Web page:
This paper explores the concept of end-user programming languages in music composition, and introduces the Manhattan system, which integrates formulas with a grid-based style of music sequencer. Following the paradigm of spreadsheets, an established model of end-user programming, Manhattan is designed to bridge the gap between traditional music editing methods (such as MIDI sequencing and typesetting) and generative and algorithmic music -seeking both to reduce the learning threshold of programming and support flexible integration of static and dynamic musical elements in a single work. Interaction draws on rudimentary knowledge of mathematics and spreadsheets to augment the sequencer notation with programming concepts such as expressions, built-in functions, variables, pointers and arrays, iteration (for loops), branching (goto), and conditional statements (if-then-else). In contrast to other programming tools, formulas emphasise the visibility of musical data (e.g. notes), rather than code, but also allow composers to interact with notated music from a more abstract perspective of musical processes. To illustrate the function and use cases of the system, several examples of traditional and generative music are provided, the latter drawing on minimalism (process-based music) as an accessible introduction to algorithmic composition. Throughout, the system and approach are evaluated using the cognitive dimensions of notations framework, together with early feedback for use by artists.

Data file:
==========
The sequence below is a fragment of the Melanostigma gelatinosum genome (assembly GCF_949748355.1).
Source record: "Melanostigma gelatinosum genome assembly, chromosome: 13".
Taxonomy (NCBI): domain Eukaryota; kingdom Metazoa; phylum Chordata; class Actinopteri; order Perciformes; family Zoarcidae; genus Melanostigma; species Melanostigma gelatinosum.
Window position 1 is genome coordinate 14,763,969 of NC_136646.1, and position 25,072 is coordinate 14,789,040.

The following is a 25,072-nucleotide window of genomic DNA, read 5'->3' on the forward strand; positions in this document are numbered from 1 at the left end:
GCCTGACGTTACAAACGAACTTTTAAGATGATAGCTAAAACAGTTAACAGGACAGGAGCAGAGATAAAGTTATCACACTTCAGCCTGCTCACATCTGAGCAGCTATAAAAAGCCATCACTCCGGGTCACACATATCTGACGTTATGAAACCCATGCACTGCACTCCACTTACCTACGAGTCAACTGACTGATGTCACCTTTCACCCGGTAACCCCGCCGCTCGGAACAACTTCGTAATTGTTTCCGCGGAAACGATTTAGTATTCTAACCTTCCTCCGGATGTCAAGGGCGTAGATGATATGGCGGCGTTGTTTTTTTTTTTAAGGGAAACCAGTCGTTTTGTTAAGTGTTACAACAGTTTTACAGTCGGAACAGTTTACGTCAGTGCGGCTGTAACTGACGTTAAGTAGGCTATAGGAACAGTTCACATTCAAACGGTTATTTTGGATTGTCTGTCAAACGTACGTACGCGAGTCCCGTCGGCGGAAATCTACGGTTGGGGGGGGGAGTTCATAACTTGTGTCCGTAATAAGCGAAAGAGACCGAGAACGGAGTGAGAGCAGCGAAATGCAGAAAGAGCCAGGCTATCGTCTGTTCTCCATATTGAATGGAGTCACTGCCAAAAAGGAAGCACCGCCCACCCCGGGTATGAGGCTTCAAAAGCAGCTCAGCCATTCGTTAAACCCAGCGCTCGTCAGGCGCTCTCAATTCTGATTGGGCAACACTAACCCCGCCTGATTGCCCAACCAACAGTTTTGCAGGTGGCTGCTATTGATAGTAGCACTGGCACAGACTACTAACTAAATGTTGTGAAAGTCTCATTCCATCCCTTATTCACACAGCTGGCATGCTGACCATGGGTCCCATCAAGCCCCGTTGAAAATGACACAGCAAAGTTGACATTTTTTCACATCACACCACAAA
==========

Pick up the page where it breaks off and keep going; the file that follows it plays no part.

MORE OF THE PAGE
Nash, C. (2014). Manhattan: End-user programming for music. In K. Tahiro?lu, R. Fiebrink, A. Tana, & B. Caramiaux (Eds.), Proceedings of the International Conference on New Interfaces for Musical Expression, 221-226. Goldsmiths, University of London